One of the hobby-horses I’ve been riding since the beginning of the Critical Gaming Project in 2007 concerns the paucity of actual game criticism in game studies discourse as well as popular game culture. On the one hand, an unhelpful conceptualism dominates decisions about publication and course design in academic work, making intense focus on understanding and exploring the potentials (expressive, social, technical, etc.) of specific games hard to value and thus an unlikely prospect. 
On the other hand, popular game culture is dominated by industry/marketing discourse and stale ideas organized by market genre logics (thereby subjecting popular commentary simultaneously to the “tyranny of the new” as well as the old!), and myopic reception habits of self-identified gamers, both of which are great for churning out commonplaces in game review and news sites but not for sustaining inquiry or critical attention on single games over time. 
A crucial component of Better Game Culture: criticism
In both contexts we haven’t really taken the games themselves seriously. Academics have approached the study of games with the assumption that the individual games themselves have only marginal value. What seems to have mattered most is a general theory (of Play, Game, interaction, particular genres, Game Culture, Fun, etc.). There are many reasons for this, some of them actually good but most of them depressing (having to do with academia), all of them beside the main point here. Anyway, it never seemed to occur (or appear possible) to many scholars that a better, more intelligible way to get at those central ideas is through intense and searching analysis of specific games. 
Starseed Observatory : An Experiment in Taking Games Seriously*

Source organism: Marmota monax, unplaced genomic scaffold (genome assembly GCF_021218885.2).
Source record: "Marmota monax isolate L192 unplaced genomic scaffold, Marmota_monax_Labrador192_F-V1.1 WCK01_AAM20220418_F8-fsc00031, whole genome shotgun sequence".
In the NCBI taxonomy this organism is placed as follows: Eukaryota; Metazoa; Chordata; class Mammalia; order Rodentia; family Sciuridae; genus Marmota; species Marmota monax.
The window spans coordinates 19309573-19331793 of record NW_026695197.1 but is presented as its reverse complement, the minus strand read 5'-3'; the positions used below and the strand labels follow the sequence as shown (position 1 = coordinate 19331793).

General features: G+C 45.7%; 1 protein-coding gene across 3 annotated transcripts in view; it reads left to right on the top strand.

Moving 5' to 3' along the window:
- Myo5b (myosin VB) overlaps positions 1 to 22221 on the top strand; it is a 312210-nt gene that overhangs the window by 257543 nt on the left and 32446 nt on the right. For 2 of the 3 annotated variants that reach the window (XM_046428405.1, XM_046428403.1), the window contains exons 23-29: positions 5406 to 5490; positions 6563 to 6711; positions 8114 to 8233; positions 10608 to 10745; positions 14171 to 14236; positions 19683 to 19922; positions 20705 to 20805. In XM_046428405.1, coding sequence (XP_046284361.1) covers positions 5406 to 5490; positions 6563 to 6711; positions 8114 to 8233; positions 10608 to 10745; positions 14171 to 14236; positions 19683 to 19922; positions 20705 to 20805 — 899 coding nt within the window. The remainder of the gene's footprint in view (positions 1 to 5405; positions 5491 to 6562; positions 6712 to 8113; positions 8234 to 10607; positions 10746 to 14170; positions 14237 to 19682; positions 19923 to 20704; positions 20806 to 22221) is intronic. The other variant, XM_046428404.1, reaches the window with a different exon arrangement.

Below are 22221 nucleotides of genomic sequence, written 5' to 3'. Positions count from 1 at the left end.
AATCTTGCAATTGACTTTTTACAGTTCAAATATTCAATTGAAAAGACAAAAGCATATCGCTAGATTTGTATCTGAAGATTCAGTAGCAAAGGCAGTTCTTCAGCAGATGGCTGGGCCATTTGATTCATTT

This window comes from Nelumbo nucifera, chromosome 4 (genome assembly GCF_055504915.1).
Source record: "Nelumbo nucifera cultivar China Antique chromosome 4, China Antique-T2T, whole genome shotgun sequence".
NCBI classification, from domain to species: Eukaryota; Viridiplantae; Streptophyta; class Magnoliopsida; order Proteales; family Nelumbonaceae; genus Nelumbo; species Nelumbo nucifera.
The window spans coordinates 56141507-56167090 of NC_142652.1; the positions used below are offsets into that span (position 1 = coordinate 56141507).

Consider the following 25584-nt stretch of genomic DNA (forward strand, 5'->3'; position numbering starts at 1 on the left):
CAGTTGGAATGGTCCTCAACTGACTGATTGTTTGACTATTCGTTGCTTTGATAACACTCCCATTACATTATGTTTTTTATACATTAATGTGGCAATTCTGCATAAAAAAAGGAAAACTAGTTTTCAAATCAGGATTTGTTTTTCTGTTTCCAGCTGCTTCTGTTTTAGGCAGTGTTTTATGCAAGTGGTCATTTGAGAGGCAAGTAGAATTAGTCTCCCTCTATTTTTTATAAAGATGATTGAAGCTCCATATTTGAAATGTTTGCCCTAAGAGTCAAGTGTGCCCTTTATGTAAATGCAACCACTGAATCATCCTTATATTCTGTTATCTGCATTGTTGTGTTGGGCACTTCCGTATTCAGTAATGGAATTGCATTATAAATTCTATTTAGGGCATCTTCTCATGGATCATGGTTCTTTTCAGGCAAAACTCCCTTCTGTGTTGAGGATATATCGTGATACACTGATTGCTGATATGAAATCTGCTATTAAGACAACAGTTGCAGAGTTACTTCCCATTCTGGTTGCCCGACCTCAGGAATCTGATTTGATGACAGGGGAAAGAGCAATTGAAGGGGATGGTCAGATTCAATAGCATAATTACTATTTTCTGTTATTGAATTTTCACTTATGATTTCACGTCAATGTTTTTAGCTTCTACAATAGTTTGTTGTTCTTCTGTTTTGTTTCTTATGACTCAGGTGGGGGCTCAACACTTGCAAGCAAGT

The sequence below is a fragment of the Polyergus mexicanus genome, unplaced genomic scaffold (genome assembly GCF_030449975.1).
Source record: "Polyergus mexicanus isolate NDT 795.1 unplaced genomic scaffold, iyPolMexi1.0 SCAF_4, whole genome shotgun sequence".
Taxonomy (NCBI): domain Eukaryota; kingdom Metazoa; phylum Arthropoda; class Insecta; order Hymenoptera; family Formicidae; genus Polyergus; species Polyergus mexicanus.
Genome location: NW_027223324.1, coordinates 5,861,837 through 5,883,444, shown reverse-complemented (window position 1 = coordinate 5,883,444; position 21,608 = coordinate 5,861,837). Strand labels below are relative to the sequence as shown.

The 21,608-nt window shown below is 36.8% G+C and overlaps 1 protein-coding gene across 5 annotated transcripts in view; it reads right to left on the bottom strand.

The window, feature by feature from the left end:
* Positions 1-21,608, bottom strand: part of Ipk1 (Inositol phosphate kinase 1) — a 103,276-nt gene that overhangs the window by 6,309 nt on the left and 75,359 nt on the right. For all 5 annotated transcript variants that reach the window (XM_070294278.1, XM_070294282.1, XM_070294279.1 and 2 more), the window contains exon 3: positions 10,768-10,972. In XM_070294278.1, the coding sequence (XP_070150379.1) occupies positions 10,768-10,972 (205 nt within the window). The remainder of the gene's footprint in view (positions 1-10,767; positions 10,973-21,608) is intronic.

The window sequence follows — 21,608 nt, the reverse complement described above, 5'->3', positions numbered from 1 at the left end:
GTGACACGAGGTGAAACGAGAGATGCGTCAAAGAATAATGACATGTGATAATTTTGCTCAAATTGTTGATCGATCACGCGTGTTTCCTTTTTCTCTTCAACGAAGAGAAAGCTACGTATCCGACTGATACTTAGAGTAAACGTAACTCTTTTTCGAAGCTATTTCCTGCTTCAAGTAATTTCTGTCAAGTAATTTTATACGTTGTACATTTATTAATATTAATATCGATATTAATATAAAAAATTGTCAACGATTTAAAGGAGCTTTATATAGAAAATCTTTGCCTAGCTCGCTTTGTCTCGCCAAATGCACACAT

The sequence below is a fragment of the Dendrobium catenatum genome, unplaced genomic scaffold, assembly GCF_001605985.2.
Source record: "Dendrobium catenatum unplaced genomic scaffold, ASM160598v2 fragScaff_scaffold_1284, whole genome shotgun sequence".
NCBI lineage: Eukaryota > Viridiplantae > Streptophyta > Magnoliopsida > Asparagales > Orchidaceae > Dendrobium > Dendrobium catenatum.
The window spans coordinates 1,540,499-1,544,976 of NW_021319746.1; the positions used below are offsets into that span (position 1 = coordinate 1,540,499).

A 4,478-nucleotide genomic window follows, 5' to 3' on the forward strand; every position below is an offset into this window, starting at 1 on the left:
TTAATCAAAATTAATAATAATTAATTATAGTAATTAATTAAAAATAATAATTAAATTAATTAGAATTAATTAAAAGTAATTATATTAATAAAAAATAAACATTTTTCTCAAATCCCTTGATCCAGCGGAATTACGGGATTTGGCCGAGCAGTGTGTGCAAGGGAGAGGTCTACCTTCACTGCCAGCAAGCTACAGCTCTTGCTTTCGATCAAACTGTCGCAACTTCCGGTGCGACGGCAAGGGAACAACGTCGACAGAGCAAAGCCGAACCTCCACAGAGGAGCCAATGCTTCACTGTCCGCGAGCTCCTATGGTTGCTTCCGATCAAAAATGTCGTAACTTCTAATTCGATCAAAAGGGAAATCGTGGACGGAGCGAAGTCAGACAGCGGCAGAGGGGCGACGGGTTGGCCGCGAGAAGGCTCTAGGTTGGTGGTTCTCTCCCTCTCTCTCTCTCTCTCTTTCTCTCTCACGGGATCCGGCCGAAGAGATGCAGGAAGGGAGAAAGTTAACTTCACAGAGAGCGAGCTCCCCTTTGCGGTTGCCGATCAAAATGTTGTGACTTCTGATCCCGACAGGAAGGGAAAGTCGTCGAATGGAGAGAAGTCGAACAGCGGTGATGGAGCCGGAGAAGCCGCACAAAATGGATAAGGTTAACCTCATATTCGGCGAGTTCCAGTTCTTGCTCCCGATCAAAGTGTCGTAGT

The Starseed Observatory looks to be an interesting first step toward the development of game criticism with a game-centric focus. This is a site dedicated to developing a critical discourse on the recent indie game Starseed Pilgrim. There’s a lot that looks promising here:
- Focusing discussion through a single game example rather than through general concepts about, dogmatic positions on, or approaches to Games;
- Valuing diversity of voices and capturing reception experiences together with more organized criticism;
- An implied structure of fostering and organizing debate on “details.” Of course, the devil will be in the details (of the site design), and much will depend on how they curate the materials and their editorial practices.
Starseed Pilgrim, the focus of the site
I’m cautiously optimistic pending further details, but even if this venture “fails” it can’t really fail, partly because it will provide a great resource for further study if it actually collects and curates the proposed material, and partly (and more importantly) because it is the right idea; at the very least, a good idea, one that is actually both needful and timely.
 Occasionally a game comes along with so much popularity, such as World of Warcraft, that its mere visibility in pop culture is enough to convince administrators or anthology editors to pursue a game-centric approach to a course or a publication. More often, though, legitimacy has to come from something already recognized as intellectually significant (a theory position or a sexy/hot button/timely topic). One can be taken seriously proposing a course of intensive study on Melville’s Moby Dick (though unsuccessful all the same, sadly), but Jonathan Blow’s Braid? (only if you work for a great program like UW CHID Program)
 One might entertain the idea that until recently games haven’t been worthy of this kind of work. There’s some truth to this. How edifying would a sustained discussion of Candy Crush or Diablo III be? But this claim misses the point by assuming that all the value of studying games is constrained by the explicit or apparent content of any game. The point is that you have to actually produce criticism and an example-centric discourse of critical and creative commentary in order to discuss this, and that there is value in methodical inquiry and the activity of criticism itself–for both the future of games as well as the gamers who are human beings in a society immersed in games.
 This is also a more democratic and accessible approach to teaching with games, too, because the ground of inquiry is not in the application of a largely alienating theory or familiarity with a technical discourse but rather the experience of the game itself. The process of inquiry make send one to history, to theories from media or game studies, social theory, politics, technical details, etc.
* This is not to suggest that game studies or game journalism hasn’t taken games as a general media or cultural form seriously, just not in this way, at this scale.